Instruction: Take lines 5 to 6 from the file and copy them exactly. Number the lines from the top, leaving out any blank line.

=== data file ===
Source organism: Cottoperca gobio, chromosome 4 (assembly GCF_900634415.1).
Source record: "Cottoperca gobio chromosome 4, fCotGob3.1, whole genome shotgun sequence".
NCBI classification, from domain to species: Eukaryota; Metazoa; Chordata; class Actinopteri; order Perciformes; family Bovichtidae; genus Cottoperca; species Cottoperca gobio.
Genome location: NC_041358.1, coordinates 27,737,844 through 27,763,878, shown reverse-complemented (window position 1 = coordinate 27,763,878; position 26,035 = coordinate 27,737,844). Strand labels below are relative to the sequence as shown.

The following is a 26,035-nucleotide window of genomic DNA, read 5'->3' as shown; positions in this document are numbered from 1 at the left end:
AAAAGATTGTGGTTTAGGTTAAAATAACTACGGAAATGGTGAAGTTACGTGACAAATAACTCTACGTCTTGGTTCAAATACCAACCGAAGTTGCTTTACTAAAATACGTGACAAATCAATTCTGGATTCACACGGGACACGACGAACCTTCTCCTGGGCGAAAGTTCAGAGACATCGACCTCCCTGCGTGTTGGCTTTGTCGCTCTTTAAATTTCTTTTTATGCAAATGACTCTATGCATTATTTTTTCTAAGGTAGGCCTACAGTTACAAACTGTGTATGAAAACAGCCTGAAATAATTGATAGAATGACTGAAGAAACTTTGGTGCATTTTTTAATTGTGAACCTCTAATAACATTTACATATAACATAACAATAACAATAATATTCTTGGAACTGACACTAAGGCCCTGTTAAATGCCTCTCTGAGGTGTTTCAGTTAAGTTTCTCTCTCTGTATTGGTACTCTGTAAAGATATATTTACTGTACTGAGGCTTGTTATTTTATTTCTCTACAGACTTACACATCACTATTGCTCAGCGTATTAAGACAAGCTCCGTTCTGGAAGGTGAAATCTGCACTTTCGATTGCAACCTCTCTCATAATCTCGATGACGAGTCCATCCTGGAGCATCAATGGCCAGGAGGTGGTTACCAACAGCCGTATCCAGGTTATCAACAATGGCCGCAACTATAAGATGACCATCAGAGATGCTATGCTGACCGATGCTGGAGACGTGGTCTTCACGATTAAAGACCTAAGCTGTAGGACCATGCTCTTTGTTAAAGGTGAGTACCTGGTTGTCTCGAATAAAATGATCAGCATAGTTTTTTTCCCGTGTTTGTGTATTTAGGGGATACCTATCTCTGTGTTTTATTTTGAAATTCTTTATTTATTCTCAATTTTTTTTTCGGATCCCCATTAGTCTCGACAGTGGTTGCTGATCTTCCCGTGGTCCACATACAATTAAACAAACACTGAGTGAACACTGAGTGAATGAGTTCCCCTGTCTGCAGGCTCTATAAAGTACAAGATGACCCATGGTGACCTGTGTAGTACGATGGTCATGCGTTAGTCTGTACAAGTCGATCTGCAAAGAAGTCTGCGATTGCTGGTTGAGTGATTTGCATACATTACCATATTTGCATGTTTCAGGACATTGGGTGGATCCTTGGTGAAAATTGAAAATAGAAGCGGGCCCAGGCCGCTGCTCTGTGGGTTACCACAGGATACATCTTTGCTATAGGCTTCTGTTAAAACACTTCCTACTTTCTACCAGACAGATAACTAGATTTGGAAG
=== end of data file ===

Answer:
The following is a 26,035-nucleotide window of genomic DNA, read 5'->3' as shown; positions in this document are numbered from 1 at the left end:
AAAAGATTGTGGTTTAGGTTAAAATAACTACGGAAATGGTGAAGTTACGTGACAAATAACTCTACGTCTTGGTTCAAATACCAACCGAAGTTGCTTTACTAAAATACGTGACAAATCAATTCTGGATTCACACGGGACACGACGAACCTTCTCCTGGGCGAAAGTTCAGAGACATCGACCTCCCTGCGTGTTGGCTTTGTCGCTCTTTAAATTTCTTTTTATGCAAATGACTCTATGCATTATTTTTTCTAAGGTAGGCCTACAGTTACAAACTGTGTATGAAAACAGCCTGAAATAATTGATAGAATGACTGAAGAAACTTTGGTGCATTTTTTAATTGTGAACCTCTAATAACATTTACATATAACATAACAATAACAATAATATTCTTGGAACTGACACTAAGGCCCTGTTAAATGCCTCTCTGAGGTGTTTCAGTTAAGTTTCTCTCTCTGTATTGGTACTCTGTAAAGATATATTTACTGTACTGAGGCTTGTTATTTTATTTCTCTACAGACTTACACATCACTATTGCTCAGCGTATTAAGACAAGCTCCGTTCTGGAAGGTGAAATCTGCACTTTCGATTGCAACCTCTCTCATAATCTCGATGACGAGTCCATCCTGGAGCATCAATGGCCAGGAGGTGGTTACCAACAGCCGTATCCAGGTTATCAACAATGGCCGCAACTATAAGATGACCATCAGAGATGCTATGCTGACCGATGCTGGAGACGTGGTCTTCACGATTAAAGACCTAAGCTGTAGGACCATGCTCTTTGTTAAAGGTGAGTACCTGGTTGTCTCGAATAAAATGATCAGCATAGTTTTTTTCCCGTGTTTGTGTATTTAGGGGATACCTATCTCTGTGTTTTATTTTGAAATTCTTTATTTATTCTCAATTTTTTTTTCGGATCCCCATTAGTCTCGACAGTGGTTGCTGATCTTCCCGTGGTCCACATACAATTAAACAAACACTGAGTGAACACTGAGTGAATGAGTTCCCCTGTCTGCAGGCTCTATAAAGTACAAGATGACCCATGGTGACCTGTGTAGTACGATGGTCATGCGTTAGTCTGTACAAGTCGATCTGCAAAGAAGTCTGCGATTGCTGGTTGAGTGATTTGCATACATTACCATATTTGCATGTTTCAGGACATTGGGTGGATCCTTGGTGAAAATTGAAAATAGAAGCGGGCCCAGGCCGCTGCTCTGTGGGTTACCACAGGATACATCTTTGCTATAGGCTTCTGTTAAAACACTTCCTACTTTCTACCAGACAGATAACTAGATTTGGAAG